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Jack Wilke

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July 5, 1990 | LEON WHITESON, Whiteson is a Los Angeles architect and author whose latest book is "The Watts Towers of Los Angeles."
When Kentucky Fried Chicken franchisee Jack Wilke was looking for ways to update his 25-year-old Western Avenue restaurant, he decided on a radical move. "I challenged the notion that all KFC franchises should have the same standard design of fake mansard roofs (and) outsize Colonel Sanders bucket," Wilke said. "Why not do something radically different for a change?" Wilke, a noted local art collector, turned to architect Elyse Grinstein for help.
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NEWS
July 5, 1990 | LEON WHITESON, Whiteson is a Los Angeles architect and author whose latest book is "The Watts Towers of Los Angeles."
When Kentucky Fried Chicken franchisee Jack Wilke was looking for ways to update his 25-year-old Western Avenue restaurant, he decided on a radical move. "I challenged the notion that all KFC franchises should have the same standard design of fake mansard roofs (and) outsize Colonel Sanders bucket," Wilke said. "Why not do something radically different for a change?" Wilke, a noted local art collector, turned to architect Elyse Grinstein for help.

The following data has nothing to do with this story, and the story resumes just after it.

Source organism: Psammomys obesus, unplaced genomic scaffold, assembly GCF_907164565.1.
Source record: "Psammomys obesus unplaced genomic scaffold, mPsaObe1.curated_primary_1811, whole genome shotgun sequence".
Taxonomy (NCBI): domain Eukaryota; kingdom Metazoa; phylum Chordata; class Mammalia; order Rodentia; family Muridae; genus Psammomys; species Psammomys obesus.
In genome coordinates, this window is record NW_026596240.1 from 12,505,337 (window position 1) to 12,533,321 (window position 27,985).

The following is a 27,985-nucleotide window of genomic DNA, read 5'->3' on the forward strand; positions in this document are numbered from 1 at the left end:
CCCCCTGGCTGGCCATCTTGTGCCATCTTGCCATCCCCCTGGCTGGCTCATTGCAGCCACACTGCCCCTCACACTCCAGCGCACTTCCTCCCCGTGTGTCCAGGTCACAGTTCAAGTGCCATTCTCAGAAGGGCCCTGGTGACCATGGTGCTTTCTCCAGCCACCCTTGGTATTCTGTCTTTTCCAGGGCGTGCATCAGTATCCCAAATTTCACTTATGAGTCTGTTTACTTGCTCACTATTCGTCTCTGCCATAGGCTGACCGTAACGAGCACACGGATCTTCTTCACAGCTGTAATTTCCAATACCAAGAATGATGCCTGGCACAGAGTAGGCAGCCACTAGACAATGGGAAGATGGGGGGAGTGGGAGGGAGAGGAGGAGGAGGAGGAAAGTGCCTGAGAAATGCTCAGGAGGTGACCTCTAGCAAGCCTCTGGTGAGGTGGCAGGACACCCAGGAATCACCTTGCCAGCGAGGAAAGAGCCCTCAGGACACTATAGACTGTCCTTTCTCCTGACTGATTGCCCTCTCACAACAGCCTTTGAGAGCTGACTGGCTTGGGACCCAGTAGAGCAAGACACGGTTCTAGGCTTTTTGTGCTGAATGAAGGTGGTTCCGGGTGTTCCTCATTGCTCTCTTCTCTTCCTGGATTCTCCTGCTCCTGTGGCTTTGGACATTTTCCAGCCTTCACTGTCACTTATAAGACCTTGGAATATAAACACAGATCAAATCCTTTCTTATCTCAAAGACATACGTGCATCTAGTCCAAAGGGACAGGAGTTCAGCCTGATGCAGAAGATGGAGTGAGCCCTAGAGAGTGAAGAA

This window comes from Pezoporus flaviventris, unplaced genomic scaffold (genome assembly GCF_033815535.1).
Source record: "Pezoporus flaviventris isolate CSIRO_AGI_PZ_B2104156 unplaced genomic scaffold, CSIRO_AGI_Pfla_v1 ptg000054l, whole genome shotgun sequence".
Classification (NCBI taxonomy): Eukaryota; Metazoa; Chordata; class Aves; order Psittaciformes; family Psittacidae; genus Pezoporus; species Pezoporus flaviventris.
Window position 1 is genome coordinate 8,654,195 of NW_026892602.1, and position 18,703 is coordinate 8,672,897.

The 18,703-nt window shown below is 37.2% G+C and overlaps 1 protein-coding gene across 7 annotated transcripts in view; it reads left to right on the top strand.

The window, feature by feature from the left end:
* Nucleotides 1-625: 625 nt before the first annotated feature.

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NEWS
April 26, 1996 | JOHN J. GOLDMAN, TIMES STAFF WRITER
President John F. Kennedy's golf clubs, split into two lots of woods and irons, sold Thursday for a combined $1,160,000 during Day 3 of the phenomenon known as the Jacqueline Kennedy Onassis estate auction. Amid gasps and applause, four MacGregor woods and a Wilson 2 wood were hammered down for $772,500, while a set of Ben Hogan irons sold for $387,500. Both sets of clubs, which had estimated values of $900 each, were contained in golf bags with the logo "JFK, Washington, D.C."
MAGAZINE
August 5, 1990 | MICHAEL WEBB, Michael Webb writes about architecture and design. His latest book, "The City Square," will be published in October
HEADING NORTH FROM the Santa Monica Freeway, Los Angeles' Western Avenue is a blur of storefronts, offices and mini-malls. Only the green corner tower of the Wiltern Center and a few lesser examples of Art Deco architecture catch the eye. Suddenly, at 1st Street, Col. Sanders appears, smiling like the Cheshire cat from what seems to be a lantern floating above the street.
BUSINESS
October 2, 1985 | DORIS A. FULLER, Times Staff Writer
From where Gary Thomson sits, the America's Cup isn't just a race for 12-meter yachts. It's a business. Thomson, 43, is president of the Newport Harbor Yacht Club's Eagle Challenge, one of the half a dozen U.S. syndicates that hope to recapture the America's Cup from Australia, which took the trophy home to the Royal Perth Yacht Club after an upset win two years ago.
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